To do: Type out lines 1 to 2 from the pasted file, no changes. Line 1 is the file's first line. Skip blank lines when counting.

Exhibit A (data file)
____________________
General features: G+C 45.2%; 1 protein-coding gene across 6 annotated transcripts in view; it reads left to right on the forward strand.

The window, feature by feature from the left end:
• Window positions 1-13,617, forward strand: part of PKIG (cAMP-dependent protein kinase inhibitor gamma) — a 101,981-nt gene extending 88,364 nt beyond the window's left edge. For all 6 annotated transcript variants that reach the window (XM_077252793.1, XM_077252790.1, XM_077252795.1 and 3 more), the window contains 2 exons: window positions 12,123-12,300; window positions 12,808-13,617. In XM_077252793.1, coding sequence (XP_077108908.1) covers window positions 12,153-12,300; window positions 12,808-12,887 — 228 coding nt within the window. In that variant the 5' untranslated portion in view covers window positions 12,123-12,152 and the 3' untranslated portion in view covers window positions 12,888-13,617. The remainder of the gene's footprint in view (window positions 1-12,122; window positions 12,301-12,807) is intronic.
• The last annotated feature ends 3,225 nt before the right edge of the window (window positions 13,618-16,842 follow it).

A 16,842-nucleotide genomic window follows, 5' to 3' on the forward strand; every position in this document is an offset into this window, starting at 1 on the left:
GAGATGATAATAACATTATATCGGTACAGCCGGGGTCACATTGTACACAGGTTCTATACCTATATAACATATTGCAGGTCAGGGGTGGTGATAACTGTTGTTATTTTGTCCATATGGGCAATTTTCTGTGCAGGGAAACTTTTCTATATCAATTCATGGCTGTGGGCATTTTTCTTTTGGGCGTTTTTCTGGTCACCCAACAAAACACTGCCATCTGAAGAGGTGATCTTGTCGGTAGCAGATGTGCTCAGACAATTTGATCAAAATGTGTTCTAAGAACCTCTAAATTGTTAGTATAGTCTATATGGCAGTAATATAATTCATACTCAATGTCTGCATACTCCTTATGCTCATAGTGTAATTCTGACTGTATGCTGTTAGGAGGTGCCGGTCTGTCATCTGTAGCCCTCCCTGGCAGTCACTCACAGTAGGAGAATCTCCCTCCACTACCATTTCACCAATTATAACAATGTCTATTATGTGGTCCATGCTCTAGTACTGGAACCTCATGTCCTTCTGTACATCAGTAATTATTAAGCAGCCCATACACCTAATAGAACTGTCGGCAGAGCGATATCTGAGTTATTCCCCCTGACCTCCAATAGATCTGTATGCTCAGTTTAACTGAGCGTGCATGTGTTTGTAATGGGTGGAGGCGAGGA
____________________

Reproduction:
General features: G+C 45.2%; 1 protein-coding gene across 6 annotated transcripts in view; it reads left to right on the forward strand.

The window, feature by feature from the left end: